In my view: Juda Engelmayer

For AIPAC, record turnout, uncertain future


With all of the uncertainty surrounding Israel, the Middle East and Iran, suggesting the true takeaways from this year’s very well attended policy conference that AIPAC hosted in Washington last week may be difficult. AIPAC had to show its 14,000 guests that it was still relevant and necessary for Israel’s future.

As Senate Republicans prepared to vote on the Nuclear Weapon Free Iran Act [S.1881], AIPAC withdrew its support and seemingly left those supporting it hanging. The bill was likely inspired with input from AIPAC, yet presumably because of immense pressure from the Obama Administration, AIPAC backed away as the bill it helped support was coming to a vote.

This prompted a New York Times piece on Feb. 3, by White House correspondent Mark Landler, which suggested that AIPAC may have lost some of its ability to fight. Using AIPAC’s lost battle over the nomination of Chuck Hagel as secretary of defense, and the stymied attempt to persuade President Obama to take an active role helping stop Syrian citizens from being slaughtered by its own government, Landler claims that the ”Nuclear Free Iran” bill defeat demonstrates the group’s weakness. “The last time the nation’s most potent pro-Israel lobbying group lost a major showdown with the White House was when President Ronald Reagan agreed to sell AWACS surveillance planes to Saudi Arabia over the group’s bitter objections,” Landler wrote, adding that since then, AIPAC enjoyed nothing but victories until recently.

Then there is the divide within American Jewish communities and AIPAC. The organization was making every attempt to show that it supports a two state solution in the Middle East, against the backdrop of a growing contingent in America, including Jewish and Christian groups, that oppose that position.

Secretary of State John Kerry received tepid applause when he presented his well wishes and support for Israel, but his presence indicated that the Obama Administration was taking the appearance at AIPAC seriously. The peace process that AIPAC seems to be backing and that Kerry was promoting was not received as powerfully as the group would have hoped.

When Prime Minister Benjamin Netanyahu spoke to the convention attendees, his speech was received well, as seeing a national hero would be, even though his words were tired and a bit clichéd.

He offered, to applause, the often used “Israel is Humane, Israel is Compassionate, Israel is a Force for Good,” and stated that Israel stands on one side of a moral divide, while on the other side were powers that are, “steeped in blood and savagery, [and] stand the forces of terror.”

Netanyahu got a laugh when he suggested that he liked to draw red lines, reflecting on his speech to the United Nations in 2012; and he used a reference to an old Budweiser beer commercial, arguing that Iran’s missiles can already hit Israel, so now its focus is to reach the United States, saying to America, “This scud’s for you.” He firmed it up with a reference that he likely thought would sound better than it did, “If it looks like a duck, if it walks like a duck, if it quacks like a duck, then what is it? Well, it ain’t a chicken — and it’s certainly not a dove. It’s still a nuclear duck.”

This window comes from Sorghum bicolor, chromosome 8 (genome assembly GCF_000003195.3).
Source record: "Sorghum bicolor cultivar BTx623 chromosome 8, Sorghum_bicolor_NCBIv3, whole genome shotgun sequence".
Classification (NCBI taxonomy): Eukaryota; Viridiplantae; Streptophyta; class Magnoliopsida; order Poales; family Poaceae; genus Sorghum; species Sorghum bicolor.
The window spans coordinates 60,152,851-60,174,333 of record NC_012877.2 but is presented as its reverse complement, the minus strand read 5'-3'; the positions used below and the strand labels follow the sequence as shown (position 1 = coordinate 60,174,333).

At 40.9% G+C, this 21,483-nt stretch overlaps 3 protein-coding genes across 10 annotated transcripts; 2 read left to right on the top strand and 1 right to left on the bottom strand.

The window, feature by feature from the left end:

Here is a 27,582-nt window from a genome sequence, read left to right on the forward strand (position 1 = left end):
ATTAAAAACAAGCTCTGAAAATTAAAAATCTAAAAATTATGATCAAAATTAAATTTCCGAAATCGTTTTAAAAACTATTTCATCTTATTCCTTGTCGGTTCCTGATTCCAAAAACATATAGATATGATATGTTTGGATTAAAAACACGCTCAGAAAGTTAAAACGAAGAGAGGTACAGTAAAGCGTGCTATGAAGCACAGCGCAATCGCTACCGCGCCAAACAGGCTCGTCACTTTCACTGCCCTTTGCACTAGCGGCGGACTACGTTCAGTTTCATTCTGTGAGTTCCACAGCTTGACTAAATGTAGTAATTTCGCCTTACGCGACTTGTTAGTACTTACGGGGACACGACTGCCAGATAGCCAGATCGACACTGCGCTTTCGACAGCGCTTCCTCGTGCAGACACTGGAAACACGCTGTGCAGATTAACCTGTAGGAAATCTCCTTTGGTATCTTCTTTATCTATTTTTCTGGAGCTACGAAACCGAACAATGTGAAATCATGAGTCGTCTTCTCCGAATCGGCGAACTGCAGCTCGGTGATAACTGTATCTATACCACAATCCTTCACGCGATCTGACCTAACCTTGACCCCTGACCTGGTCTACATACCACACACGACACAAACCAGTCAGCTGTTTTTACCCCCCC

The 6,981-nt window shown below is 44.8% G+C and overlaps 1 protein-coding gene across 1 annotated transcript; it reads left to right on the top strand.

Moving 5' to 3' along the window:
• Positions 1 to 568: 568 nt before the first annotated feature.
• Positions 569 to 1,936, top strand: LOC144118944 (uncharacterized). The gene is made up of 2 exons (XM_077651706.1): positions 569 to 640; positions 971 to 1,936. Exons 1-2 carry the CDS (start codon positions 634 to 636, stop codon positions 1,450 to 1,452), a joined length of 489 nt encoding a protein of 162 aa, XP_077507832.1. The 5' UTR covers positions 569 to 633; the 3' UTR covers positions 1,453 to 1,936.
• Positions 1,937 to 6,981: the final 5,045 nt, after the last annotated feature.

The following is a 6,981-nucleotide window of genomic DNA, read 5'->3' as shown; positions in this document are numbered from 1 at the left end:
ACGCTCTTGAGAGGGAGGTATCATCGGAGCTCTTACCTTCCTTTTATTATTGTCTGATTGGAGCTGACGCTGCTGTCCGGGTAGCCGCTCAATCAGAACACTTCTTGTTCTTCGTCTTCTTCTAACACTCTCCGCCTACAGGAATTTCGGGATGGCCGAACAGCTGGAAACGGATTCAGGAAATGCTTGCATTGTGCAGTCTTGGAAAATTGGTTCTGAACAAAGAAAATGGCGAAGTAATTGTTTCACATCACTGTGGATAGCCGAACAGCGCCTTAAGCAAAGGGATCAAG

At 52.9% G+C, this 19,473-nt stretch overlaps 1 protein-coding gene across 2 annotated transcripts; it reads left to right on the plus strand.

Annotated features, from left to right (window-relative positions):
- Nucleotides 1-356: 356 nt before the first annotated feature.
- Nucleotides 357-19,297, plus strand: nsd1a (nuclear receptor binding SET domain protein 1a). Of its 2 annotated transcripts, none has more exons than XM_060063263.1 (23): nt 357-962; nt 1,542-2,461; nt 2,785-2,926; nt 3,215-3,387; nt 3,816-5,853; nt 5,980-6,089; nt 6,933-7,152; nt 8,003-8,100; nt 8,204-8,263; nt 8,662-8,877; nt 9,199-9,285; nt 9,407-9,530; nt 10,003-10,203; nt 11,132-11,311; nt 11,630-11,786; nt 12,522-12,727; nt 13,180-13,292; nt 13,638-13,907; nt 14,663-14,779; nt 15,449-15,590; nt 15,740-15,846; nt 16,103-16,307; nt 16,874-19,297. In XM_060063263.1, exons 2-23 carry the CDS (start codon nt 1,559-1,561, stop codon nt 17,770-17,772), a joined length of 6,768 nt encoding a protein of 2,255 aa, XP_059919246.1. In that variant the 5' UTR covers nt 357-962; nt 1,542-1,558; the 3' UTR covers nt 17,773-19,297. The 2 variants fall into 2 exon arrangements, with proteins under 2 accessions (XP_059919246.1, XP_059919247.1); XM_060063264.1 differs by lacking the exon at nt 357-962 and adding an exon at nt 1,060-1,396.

Netanyahu reaffirmed that the Jewish people would “never be brought to the brink of extinction again,” and stressed that only more pressure on Iran would get them to end their nuclear ambitions, a clear knock at AIPAC and the President.

“Peace is Israel’s highest aspiration,” Netanyahu said. “I am prepared to make a historic peace with our Palestinian neighbors.” He then cited the benefits to the region and the other Arab nations, like solving water and energy problems and agriculture.

“We can better the lives of hundreds of millions,” he said, praising the “indomitable” Secretary Kerry, but cautioning that a durable peace needs the “mutual recognition of two nation states.”

“It’s time Palestinians stop denying history,” he said, “just as Israel is prepared to recognize a Palestinian state, Palestinians must be prepared to recognize a Jewish state,” and urged Abbas to do so and convince his people to follow.

Just after AIPAC’s conference ended, Palestinian President Mahmoud Abbas was quoted by the Palestinian news agency WAFA saying that he will never recognize Israel as a Jewish State, nor accept a Palestinian capital in just a portion of Israeli-annexed east Jerusalem. The common expectation is to see Israel give up lands in Judea and Samaria, the Jordan Valley and even Jerusalem for Abbas’ “commitment.”

Netanyahu took aim at the boycott movement, saying that BDS is “just plain wrong,” and is “morally wrong,” and he said that we should treat anyone who wears the BDS label as we would any anti-Semite. How can anyone fall for the “BS” in “BDS,” he asked to applause and laughter. “The movement will fail,” Netanyahu said, and that Israel’s technology and innovations are being sought out worldwide.

The high point of the conference was also the clearest position for why Israel needs to remain a strong factor for the world. It also reinforced Netanyahu’s comments on the boycott movement.

Peace is still uncertain, and the Iranian threat remains uncertain, yet the presentation of innovations from Israel technological firms, like OrCam (which can offer sight to the blind), TaKadu (that uses its technology to help governments and companies detect water leaks to save billions of gallons of fresh water and billions of dollars lost), and ElMindA (a non-invasive functional brain mapping technology that diagnoses and monitors cognitive disorders such as in Alzheimer’s and Parkinson diseases, ADHD, brain injuries and other neurological syndromes with the hope of prevention and cure), are proof that Israel can indeed help the entire world.